Douglas Wise, on 29 March 2011 at 6:51 PM said:
“Finally, we have been led to believe that fourth generation designs, operating at pressures not much greater than atmospheric, will be safer and will require less expensive containment. Does this conclusion require re-evaluation?”

This question can’t be answered for fourth generation designs in general because some contain highly flammable materials while others do not.

Personally, I prefer designs that have no need for flammable materials (e.g. MSRs, LFTRs and Sub-critical Reactors).

Reactors that contain large quantities of sodium (e.g. Super Phenix etc) have the potential for major problems if the sodium comes into contact with air or water.


re post by: EL, on 30 March 2011 at 9:32 AM said:

@ David Kahana or others, re Cl-38 in samples

You can find a full discussion (and lots of math) regarding transient criticality and Cl-38 in the sample water of reactor #1 here:

Click to access Cause_of_the_high_Cl38_Radioactivity.pdf

Comes from Arms Control Wonk blog. And you’ll notice Red_Blue has already had his/her say in the comments.

El, the author launches into all sorts of calculations without first looking at the big picture. If there were Cl activation, there would also be significant Na activation. No activated sodium was found apparently. Other short lived fission products that would be expected to be found in significant quantities weren’t either. That puts a rather large hole into the scenarios proposed in that paper, or in the idea of Cl-38 arising from a re-criticality.

I’ll cross post this over on the technical open thread where it would make more sense for us to continue discussions on this issue if desired.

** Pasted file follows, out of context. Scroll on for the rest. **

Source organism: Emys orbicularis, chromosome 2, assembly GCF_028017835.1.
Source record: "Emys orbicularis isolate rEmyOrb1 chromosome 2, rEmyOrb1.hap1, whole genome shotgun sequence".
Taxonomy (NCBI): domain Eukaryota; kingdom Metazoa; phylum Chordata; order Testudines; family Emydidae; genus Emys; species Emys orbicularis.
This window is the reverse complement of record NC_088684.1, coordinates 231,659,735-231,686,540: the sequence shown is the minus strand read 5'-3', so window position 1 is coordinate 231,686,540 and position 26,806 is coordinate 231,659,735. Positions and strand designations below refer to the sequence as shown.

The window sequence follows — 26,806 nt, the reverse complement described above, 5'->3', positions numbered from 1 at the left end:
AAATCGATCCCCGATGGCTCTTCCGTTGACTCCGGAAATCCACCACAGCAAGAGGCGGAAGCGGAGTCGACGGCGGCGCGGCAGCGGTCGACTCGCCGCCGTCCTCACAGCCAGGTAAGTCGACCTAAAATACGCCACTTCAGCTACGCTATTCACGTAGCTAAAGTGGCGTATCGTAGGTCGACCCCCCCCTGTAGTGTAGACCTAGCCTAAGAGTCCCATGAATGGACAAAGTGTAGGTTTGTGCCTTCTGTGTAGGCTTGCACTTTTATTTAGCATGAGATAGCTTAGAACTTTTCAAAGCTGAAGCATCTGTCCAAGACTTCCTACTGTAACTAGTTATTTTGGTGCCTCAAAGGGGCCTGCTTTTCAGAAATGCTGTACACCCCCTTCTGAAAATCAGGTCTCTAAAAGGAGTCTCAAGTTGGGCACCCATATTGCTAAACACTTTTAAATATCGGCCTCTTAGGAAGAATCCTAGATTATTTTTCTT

EL, on 30 March 2011 at 9:32 AM said:

@ David Kahana or others, re Cl-38 in samples

You can find a full discussion (and lots of math) regarding transient criticality and Cl-38 in the sample water of reactor #1 here:

Interesting, it’s the kind of rough calculation I was attempting to do, but that I didn’t finish yet.

I found that it’s not that easy to make an estimate of the maximum possible Cl-38 equilibrum level, without knowing the actual geometry of the fuel, and the time history of the Cl-37 concentration since seawater injection was started.

He’s used thermal neutron cross-sections, which is fine, that’s a conservative assumption, it should overestimate any Cl-38 production from spontaneous fission. If there’s actually B-10 in the water though, he should use a fission energy averaged cross-section which would be smaller than thermal, and would lead to a smaller equilibrium concentration.

In one scenario he’s assumed that all the fuel has escaped the RPV, presumably by melting right through it despite the injection of all of the seawater, and that it is now sitting on the base of the primary containment, irradiating seawater which sits uniformly above it!!

I certainly doubt that this is an accurate picture, for many reasons: the simplest being that I think we should see many more strange isotopes than Cl-38 in the water if the RPV has been completely breached and corium has melted uniformly onto the bottom of the containment!!!

In any case this is not a conservative assumption. It certainly underestimates the Cl-38 production, and probably by a very large factor.